Thursday, January 17, 2008

Monsanto's Blooms and Booms

In the current climate of recessions and dwindling sales figures, agricultural companies are enjoying a bumper crop.

According to yesterday's Financial Times, Monsanto is the top seller of corn seeds in US and Brazil, where there is huge demand for Roundup-Ready soybean in particular. The corollary of this is that there was a 25% increase in the volume of herbicide in Brazil last quarter. According to the FT, "High food prices are inspiring some farmers to plant extra acreage and drench valuable plants in even more Roundup than usual to avoid crop losses.

Concerns, from both farmers and from consumers, over the risks of contamination are well-known. Indeed, these risks are part of the background to Europe's stance on GM, the subject of a complaint to the WTO by the US, Canada and Argentina.

One problem for farmers is that classical patent protection of GM seeds can lead to costly infringement proceedings, either through drift or through the usual practices of saving and re-using seed. In other words, the business models of patented seed industries are contrary to established farming practices, as the recent case of Homan McFarling v Monsanto Co shows. On the question of saving seed, McFarling's lawyers argued that patent law does not allow Monsanto to control the natural products (future seeds) from the seeds legitimately purchased and planted by McFarling. But the Supreme Court denied the petition for writ of certiorari and let stand the lower court ruling that second-generation seeds were copies, the saving of which amounted to unlicensed use of the patented invention.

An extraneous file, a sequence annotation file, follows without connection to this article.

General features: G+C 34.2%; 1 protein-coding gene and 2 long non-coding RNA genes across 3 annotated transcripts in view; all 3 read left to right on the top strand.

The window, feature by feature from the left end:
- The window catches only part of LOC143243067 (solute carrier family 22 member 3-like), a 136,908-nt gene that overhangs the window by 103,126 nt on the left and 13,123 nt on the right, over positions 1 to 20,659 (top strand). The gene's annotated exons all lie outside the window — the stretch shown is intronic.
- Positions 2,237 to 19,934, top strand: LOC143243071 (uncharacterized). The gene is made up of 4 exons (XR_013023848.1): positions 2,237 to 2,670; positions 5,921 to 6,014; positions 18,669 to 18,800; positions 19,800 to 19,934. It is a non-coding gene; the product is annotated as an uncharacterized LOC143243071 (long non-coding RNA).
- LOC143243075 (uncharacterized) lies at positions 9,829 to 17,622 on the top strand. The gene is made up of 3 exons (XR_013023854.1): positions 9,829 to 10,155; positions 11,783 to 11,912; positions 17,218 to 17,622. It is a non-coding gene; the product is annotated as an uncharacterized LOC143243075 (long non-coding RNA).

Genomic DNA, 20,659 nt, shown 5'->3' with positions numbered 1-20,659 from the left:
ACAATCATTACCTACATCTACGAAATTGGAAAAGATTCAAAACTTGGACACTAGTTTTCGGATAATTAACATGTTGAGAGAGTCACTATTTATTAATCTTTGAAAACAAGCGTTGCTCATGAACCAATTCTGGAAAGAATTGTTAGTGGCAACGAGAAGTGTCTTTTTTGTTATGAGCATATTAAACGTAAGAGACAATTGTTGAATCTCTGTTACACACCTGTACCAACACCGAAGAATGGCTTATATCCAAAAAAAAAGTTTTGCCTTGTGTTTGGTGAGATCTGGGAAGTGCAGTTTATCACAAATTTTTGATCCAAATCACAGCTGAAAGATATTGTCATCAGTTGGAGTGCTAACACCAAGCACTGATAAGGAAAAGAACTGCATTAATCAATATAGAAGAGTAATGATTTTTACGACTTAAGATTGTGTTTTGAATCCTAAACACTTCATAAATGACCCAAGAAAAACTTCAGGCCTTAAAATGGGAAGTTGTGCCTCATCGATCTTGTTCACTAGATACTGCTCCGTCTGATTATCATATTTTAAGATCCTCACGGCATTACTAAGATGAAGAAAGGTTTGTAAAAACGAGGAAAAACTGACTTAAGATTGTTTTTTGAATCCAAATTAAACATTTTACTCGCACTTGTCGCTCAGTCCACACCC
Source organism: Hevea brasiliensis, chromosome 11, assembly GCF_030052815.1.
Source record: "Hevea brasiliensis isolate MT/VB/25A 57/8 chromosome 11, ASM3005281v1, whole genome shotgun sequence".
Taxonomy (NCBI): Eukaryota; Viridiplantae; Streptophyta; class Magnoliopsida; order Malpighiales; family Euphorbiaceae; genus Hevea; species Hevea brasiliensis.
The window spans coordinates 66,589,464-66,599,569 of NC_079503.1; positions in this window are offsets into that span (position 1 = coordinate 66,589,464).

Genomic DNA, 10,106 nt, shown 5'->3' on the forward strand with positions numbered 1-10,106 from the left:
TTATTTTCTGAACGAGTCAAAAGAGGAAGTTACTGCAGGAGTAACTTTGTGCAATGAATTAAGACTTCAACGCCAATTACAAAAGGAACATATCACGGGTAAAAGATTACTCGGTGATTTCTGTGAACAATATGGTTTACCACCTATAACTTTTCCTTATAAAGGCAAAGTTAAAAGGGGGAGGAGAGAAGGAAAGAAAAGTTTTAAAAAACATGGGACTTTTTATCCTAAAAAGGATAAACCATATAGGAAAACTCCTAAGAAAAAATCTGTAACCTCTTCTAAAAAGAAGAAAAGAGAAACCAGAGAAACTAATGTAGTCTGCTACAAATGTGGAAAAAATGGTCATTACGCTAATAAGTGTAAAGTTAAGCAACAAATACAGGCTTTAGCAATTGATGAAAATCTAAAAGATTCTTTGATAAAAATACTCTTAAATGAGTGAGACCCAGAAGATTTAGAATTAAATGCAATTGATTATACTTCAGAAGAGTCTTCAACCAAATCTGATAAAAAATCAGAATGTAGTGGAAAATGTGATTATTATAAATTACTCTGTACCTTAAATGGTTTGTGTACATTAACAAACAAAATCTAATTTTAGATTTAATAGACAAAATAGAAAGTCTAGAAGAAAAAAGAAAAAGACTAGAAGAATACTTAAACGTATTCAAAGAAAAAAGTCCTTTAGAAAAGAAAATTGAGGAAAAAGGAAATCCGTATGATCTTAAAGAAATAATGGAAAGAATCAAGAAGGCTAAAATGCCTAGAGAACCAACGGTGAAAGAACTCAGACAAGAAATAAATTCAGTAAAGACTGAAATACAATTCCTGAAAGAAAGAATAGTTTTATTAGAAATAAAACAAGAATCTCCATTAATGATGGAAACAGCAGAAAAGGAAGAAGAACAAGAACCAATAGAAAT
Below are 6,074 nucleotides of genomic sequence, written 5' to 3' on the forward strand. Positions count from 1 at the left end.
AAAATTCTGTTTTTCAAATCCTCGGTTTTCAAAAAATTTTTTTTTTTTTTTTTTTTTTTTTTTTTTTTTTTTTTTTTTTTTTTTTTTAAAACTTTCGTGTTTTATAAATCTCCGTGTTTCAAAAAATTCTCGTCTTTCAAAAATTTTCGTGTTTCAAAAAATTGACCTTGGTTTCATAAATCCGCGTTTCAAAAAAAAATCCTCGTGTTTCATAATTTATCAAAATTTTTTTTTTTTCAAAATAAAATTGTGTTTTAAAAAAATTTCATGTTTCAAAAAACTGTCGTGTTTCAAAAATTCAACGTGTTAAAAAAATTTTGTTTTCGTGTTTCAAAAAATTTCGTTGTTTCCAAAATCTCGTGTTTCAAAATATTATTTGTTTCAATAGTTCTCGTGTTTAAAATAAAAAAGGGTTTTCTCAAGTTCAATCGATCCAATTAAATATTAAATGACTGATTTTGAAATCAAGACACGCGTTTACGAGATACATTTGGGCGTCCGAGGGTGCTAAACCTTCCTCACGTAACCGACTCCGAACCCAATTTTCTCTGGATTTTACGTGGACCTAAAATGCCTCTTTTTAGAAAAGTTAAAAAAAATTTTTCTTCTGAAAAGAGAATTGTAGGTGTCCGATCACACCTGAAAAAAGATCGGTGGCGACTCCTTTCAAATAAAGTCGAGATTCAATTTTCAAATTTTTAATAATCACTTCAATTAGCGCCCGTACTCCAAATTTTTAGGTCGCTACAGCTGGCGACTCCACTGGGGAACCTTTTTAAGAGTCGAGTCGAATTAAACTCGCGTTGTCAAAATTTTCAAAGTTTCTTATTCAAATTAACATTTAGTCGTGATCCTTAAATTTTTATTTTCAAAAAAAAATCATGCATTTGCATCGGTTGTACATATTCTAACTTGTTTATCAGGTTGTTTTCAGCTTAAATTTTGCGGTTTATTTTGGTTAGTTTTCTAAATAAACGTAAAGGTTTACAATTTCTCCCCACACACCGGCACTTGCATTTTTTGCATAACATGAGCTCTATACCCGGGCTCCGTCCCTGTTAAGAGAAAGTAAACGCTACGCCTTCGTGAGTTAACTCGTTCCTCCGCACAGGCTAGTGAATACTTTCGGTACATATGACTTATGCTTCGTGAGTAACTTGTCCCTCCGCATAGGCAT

The intrusion of multinational corporations upon local farming practices and communities was the subject of a 25th anniversary Pesticide Action Network (PAN) meeting in Penang, Malaysia in December. At the meeting, food security campaigners raised concerns over the concentration of sales within a small number of MNCs, including Monsanto.

Anil Netto reports that vertical integration, where the corporatisation and propertisation of agriculture dominates all stages in the food production cycle: "from the development of proprietary strains of DN and the sales of seeds to farmers right down to the distribution and retail sales of food products in supermarkets and hypermarkets." Monsanto recently purchased Agroeste Sementes, a Brazilian corn seed company.

Javier Souza Casadinho, Centre for Studies on Appropriate Technologies in Argentina, has been raised concerns that such activity leads to a concentration of market control in those MNCs: "The transnational corporations are buying up companies that have the potential to create added value ... [and] entering into contracts with food producers that will determine what is produced, how it is produced, for whom it is produced and at what price and quality."

In the same article, Antonio A Tujan Jr, International Director of the Ibon Foundation Inc, describes vertical integration as turning the market into a sellers' market, compromising the choice for consumers. This is very similar to the concerns raised in the GM debate in Europe, where the risk of contamination is conceptualised as a serious risk to the conditions for consumer choice of organic, conventional or GM products.

What is at stake is not only the limits of the product but also the limits of the markets that preserve consumer choice. And in technologies in living organisms, those limits are sometimes difficult to define.

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